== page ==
June 26, 2007
Who creates the most jobs: small businesses or large businesses? This subject has been widely discussed among economists and researchers and is often a topic of political debates citing the important role of small businesses in creating jobs.
New statistics from the BLS Business Employment Dynamics program provide data with which to analyze many of the size class methodological issues, and are a valuable data resource with which to answer these questions.
The following findings result from analysis of BLS firm size class data:
These data are from the Business Employment Dynamics program. Data presented here are for workers in private industry covered by State unemployment insurance programs. A firm is defined as an aggregation of establishments under common ownership by a corporate parent. An establishment is defined as an economic unit that produces goods or services, usually at a single physical location, and engages in one, or predominantly one, activity. Find out more in "Employment dynamics: small and large firms over the business cycle," by Jessica Helfand, Akbar Sadeghi, and David Talan, Monthly Labor Review, March 2007.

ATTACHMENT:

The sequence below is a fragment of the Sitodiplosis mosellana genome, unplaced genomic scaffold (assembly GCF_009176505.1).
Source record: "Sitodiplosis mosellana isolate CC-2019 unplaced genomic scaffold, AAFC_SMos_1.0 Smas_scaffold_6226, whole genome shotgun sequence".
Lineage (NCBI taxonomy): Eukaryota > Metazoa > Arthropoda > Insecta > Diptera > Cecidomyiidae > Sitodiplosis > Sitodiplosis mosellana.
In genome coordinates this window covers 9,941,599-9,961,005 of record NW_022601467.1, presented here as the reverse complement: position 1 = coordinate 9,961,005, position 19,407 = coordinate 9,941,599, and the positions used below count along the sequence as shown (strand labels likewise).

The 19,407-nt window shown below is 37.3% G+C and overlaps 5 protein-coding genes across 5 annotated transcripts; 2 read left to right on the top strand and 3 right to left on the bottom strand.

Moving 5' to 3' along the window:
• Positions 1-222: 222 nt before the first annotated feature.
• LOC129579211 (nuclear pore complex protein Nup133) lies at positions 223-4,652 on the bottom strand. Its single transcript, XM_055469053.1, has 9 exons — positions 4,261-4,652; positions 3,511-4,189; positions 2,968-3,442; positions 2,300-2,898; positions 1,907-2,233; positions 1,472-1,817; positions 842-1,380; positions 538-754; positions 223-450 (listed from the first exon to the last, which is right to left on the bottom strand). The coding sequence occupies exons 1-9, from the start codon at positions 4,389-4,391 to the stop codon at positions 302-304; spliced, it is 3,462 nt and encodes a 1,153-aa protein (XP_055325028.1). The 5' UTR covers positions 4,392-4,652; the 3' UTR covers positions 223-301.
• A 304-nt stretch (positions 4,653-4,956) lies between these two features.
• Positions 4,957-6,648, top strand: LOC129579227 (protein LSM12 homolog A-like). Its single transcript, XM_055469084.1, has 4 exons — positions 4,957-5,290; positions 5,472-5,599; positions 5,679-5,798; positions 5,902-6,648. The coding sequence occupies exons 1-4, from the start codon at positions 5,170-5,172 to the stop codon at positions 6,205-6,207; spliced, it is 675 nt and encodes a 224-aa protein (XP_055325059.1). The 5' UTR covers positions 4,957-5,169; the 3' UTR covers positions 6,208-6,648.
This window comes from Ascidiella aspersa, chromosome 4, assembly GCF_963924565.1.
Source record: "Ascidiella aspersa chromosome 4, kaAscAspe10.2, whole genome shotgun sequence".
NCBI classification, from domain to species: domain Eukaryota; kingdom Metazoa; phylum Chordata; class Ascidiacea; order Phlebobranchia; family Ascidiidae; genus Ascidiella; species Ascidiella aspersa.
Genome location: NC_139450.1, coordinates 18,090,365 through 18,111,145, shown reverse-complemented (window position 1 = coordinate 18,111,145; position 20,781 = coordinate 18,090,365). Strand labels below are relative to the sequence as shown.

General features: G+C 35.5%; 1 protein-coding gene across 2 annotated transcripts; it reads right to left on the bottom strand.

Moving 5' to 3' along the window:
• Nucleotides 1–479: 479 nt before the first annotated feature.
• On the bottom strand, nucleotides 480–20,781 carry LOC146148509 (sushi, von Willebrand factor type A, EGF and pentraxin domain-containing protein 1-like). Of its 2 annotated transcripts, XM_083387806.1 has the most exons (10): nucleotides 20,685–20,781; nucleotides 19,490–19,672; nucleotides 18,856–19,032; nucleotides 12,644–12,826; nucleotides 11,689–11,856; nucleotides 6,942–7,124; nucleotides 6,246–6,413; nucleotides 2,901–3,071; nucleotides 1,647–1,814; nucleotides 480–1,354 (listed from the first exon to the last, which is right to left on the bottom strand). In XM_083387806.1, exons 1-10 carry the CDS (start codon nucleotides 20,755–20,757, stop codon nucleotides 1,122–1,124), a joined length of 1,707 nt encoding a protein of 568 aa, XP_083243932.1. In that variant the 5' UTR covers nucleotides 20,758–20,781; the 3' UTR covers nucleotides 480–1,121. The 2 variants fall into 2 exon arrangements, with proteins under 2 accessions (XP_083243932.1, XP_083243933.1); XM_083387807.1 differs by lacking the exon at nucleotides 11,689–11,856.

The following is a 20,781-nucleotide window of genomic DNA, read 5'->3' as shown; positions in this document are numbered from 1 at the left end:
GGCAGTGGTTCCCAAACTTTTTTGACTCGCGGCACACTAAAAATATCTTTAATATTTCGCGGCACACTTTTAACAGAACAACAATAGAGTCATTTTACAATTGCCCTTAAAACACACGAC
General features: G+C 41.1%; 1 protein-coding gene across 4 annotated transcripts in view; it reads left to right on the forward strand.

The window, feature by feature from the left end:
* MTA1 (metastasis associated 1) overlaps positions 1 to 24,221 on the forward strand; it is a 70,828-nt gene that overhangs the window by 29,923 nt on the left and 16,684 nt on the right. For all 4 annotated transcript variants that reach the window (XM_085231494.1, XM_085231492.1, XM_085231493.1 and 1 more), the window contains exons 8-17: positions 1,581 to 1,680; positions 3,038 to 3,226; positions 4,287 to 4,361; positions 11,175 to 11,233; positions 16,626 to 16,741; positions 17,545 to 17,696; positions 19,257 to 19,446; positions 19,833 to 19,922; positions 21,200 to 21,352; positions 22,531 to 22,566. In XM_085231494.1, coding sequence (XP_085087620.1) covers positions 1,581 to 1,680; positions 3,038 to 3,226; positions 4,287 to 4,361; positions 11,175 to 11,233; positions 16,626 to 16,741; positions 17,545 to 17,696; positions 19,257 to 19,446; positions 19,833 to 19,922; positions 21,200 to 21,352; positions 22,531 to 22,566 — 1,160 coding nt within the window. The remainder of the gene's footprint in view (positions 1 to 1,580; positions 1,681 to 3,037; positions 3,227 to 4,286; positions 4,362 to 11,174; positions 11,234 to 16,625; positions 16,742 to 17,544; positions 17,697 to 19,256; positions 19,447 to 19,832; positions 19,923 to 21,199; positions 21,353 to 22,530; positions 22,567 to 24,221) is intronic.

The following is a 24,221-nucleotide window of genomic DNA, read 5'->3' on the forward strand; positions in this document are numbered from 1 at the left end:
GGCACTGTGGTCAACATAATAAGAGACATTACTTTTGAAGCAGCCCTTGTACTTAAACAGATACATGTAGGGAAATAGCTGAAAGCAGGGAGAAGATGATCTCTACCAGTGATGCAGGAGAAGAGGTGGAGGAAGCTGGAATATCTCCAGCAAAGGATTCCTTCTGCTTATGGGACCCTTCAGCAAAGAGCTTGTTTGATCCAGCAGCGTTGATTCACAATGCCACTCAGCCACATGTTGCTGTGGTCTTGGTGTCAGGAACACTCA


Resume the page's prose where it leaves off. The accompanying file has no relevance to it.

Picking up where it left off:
Bureau of Labor Statistics, U.S. Department of Labor, The Economics Daily, Small and large firms and job growth on the Internet at http://www.bls.gov/opub/ted/2007/jun/wk4/art02.htm (visited March 27, 2015).
Trends in long-term unemployment
Long-term unemployment reached historically high levels following the recession of 2007–2009.
Housing: before, during, and after the Great Recession
looks at consumer expenditures on household items, employment in residential construction, prices for household items, and injuries in occupations involved in building and maintaining our homes.
Women veterans in the labor force examines the demographic, employment, and unemployment characteristics of women veterans.